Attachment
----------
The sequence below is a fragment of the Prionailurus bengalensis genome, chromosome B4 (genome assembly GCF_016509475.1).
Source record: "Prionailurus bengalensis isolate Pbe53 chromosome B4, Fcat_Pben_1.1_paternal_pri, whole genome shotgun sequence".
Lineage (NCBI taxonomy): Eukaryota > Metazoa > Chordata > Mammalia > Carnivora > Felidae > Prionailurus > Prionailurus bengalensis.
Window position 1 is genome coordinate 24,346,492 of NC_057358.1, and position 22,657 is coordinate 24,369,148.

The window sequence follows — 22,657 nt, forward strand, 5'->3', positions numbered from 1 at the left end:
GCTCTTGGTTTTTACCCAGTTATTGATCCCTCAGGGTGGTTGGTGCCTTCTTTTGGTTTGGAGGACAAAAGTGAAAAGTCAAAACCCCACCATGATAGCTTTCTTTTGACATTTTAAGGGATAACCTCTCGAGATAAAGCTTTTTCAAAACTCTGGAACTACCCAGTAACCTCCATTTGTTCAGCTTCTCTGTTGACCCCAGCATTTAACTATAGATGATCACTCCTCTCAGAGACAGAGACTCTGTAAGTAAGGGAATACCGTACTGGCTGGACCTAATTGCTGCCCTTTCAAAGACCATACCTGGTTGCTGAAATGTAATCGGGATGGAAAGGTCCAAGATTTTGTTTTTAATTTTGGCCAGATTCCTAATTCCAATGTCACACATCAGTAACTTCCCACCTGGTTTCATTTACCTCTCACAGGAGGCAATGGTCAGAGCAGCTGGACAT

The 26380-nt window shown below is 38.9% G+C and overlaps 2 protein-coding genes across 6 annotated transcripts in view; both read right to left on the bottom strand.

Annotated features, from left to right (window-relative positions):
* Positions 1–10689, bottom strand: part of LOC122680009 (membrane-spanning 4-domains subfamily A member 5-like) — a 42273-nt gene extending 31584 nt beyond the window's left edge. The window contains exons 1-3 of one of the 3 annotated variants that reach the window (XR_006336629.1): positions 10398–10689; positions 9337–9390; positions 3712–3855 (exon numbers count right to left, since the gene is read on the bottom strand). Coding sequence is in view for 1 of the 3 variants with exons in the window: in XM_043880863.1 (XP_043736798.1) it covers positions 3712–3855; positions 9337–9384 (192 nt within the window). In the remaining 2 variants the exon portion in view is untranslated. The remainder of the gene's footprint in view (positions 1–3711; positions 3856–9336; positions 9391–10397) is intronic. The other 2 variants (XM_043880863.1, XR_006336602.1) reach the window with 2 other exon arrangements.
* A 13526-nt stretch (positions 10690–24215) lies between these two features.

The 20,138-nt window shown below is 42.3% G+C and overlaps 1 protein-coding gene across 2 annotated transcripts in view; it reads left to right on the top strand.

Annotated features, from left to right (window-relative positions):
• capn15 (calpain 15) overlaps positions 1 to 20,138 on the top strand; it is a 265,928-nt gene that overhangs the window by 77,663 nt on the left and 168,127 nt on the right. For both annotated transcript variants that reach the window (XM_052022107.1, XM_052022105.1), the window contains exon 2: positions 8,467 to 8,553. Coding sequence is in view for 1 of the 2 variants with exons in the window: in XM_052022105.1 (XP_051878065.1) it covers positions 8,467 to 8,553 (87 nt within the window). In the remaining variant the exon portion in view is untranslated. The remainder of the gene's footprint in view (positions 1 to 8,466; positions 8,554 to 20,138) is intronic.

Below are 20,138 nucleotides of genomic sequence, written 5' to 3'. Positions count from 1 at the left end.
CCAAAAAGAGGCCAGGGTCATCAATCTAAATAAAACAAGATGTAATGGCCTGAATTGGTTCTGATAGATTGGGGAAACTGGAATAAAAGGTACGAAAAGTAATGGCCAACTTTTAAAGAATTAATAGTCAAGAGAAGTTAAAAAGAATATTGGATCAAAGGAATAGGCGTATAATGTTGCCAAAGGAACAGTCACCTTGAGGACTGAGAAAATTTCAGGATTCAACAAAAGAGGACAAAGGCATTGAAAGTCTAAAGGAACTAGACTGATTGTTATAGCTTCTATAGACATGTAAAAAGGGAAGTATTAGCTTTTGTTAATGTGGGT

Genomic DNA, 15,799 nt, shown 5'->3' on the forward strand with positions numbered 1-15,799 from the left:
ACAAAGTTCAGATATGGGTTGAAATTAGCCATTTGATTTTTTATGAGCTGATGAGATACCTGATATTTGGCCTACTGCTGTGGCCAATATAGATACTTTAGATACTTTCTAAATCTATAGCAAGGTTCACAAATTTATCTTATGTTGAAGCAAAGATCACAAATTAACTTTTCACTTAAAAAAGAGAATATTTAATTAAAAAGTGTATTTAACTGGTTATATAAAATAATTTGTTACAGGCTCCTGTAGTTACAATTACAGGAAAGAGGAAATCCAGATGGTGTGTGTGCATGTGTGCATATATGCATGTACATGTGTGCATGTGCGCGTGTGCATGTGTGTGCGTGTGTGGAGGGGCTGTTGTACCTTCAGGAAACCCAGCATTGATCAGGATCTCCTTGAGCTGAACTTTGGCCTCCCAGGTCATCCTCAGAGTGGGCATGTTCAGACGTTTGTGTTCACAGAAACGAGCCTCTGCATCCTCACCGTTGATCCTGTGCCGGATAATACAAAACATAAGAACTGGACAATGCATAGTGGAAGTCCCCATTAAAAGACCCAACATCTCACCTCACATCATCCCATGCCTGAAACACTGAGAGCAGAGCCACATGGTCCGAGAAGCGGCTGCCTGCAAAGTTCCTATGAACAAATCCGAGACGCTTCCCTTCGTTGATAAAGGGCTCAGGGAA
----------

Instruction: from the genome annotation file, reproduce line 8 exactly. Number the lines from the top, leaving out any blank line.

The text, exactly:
Annotated features, from left to right (window-relative positions):